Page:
With the recent passing of Michael Jackson, all the media hysteria and hype, it kind of makes you wonder who our heroes are.
Jackson was certainly a talented and creative performer. Apparently he was a very kind and giving person as well. And yet we've all been witness to his self-destructive tendencies and over-the-top behavior over the past few years.
But a hero? Well, not to me.
Yesterday, I went to a memorial service, a celebration of life, for someone I didn't know very well. My wife and I had spent some time with him and his wife socially over the past year. He passed away after battling cancer for seven years.
His name was Larry Dandridge. As his family, co-workers and neighbors shared about Larry's life, I realized that it's ordinary (but extraordinary) people like him who are the true heros.
Born in South Africa, raised in Rhodesia (now Zimbabwe), he moved to the U.S. about 30 years ago. He got a degree in electrical engineering and moved to the Bay Area.
His first boss liked him so much that he invited Larry to become his roommate. Then he introduced Larry to his sister, Mary, whom he eventually married. He spoke of a long and warm relationship with Larry and how much he appreciated his kindness.
Larry's brother and sister also spoke. They related stories of a man who was full of life fun, and intelligence. The stories brought both laugher and tears (such as when he brewed cherry wine as a young teenager that was as thick as syrup).
Here was a man, only 59, who had lived a very full and complete life. His family and friends were were the recipients of much joy and kindness. His neighbors in Boulder Creek loved him for his community spirit and his yearly "End of Summer" parties.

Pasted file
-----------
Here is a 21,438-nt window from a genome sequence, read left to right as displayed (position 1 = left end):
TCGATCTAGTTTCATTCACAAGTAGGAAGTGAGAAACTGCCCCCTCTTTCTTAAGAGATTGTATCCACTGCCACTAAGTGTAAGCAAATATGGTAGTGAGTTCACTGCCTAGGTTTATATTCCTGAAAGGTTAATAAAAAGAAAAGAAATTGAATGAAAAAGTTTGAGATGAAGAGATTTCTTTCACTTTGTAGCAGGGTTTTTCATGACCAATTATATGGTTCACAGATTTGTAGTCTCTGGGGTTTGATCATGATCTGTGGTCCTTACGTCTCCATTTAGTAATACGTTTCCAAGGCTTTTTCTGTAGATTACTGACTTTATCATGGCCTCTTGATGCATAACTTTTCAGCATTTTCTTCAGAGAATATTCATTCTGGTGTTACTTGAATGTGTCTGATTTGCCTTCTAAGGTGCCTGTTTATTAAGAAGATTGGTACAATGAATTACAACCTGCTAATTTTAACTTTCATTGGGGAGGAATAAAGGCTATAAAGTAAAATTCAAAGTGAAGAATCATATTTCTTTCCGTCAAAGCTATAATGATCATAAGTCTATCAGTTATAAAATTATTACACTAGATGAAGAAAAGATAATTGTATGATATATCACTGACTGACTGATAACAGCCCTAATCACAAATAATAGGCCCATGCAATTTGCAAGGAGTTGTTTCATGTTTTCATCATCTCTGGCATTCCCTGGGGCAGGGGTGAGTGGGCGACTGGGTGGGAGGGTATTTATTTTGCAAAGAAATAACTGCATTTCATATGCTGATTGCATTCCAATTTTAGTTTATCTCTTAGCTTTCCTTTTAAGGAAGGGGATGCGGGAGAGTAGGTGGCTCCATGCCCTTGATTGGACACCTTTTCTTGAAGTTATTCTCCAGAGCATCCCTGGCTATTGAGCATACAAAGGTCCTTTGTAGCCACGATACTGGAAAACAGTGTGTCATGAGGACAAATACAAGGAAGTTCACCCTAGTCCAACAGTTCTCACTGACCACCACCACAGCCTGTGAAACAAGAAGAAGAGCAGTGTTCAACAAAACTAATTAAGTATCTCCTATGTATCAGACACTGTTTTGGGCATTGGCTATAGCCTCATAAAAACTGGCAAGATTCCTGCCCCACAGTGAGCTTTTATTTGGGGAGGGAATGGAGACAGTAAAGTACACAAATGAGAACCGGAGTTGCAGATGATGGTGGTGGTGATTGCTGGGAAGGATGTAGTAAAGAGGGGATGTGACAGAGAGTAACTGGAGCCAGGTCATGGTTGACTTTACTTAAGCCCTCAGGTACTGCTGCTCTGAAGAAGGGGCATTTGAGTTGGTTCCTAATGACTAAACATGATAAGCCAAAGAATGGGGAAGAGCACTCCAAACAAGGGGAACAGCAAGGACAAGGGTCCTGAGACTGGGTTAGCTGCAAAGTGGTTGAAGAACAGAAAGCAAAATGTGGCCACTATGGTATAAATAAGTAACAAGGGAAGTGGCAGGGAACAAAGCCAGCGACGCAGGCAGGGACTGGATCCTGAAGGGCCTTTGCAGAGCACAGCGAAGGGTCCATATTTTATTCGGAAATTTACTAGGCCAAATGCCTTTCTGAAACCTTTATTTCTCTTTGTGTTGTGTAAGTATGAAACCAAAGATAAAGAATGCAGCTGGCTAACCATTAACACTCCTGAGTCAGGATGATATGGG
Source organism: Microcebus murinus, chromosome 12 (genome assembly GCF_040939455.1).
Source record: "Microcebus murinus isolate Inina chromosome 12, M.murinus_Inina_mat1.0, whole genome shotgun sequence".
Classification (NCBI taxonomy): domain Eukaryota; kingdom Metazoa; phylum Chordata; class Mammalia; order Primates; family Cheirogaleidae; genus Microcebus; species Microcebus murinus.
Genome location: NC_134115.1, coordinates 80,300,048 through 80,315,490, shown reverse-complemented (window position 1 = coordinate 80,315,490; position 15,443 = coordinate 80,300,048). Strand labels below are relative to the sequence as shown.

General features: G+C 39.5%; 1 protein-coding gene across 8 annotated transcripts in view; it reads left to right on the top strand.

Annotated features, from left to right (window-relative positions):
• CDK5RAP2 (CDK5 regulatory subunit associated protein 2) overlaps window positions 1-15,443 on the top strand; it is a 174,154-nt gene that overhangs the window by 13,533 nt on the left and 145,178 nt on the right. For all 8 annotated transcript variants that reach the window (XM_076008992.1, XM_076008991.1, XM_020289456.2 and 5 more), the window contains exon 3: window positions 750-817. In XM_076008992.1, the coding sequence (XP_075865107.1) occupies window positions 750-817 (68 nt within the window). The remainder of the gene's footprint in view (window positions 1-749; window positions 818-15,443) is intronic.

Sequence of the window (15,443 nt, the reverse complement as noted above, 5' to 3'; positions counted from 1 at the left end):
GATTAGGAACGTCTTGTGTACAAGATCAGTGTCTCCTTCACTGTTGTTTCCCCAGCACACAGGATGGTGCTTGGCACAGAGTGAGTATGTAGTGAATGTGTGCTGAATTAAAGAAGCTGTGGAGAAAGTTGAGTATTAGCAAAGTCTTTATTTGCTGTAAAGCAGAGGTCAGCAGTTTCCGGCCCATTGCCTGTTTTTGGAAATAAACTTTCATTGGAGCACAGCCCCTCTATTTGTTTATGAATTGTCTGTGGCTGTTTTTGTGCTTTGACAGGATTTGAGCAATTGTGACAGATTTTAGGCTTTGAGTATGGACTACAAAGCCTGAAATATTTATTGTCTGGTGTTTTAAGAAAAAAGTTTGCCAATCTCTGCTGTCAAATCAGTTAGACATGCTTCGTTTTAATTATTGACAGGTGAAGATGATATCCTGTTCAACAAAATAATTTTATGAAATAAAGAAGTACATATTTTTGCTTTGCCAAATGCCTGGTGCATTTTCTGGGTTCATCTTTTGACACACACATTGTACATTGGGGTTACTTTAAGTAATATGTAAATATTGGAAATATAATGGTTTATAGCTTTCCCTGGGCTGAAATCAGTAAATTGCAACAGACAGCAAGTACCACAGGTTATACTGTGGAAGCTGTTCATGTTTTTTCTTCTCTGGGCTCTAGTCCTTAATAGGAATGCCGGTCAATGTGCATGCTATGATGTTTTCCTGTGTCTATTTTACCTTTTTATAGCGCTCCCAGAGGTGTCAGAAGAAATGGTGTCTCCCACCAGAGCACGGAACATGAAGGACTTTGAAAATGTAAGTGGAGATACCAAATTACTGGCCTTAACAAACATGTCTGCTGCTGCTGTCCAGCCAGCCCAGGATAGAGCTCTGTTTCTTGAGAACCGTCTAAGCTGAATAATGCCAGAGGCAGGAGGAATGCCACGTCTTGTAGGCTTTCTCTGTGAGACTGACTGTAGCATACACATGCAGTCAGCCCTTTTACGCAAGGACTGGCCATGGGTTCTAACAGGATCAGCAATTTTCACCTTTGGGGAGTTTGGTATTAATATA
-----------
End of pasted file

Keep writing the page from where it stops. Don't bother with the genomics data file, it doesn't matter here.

In the time I knew Larry he was in the final year of terminal cancer yet he didn't complain once. He always had a warm smile and sly sense of humor.
One of his co-workers, emphasized that Larry was, above all, a "class act." It seems everyone he had touched in his life was a better person because of it. I only wish I had known him better.
This celebration of Larry's life was a reminder that true heros are ordinary people who make the very best of life and do their best to make life better for others.
Larry will remain an inspiration to me. He will remind me to be kinder and more patient, to be more creative and involved with my family. Larry's example will even impact my business.
The More Clients Bottom Line: Do you have a hero, a Larry, in your life? What have you learned from him or her? What can they teach you? How can their contribution impact the contribution you make?
Who are your heroes and how have they impacted your life? Please share on the More Clients Blog. Just click on the comments link.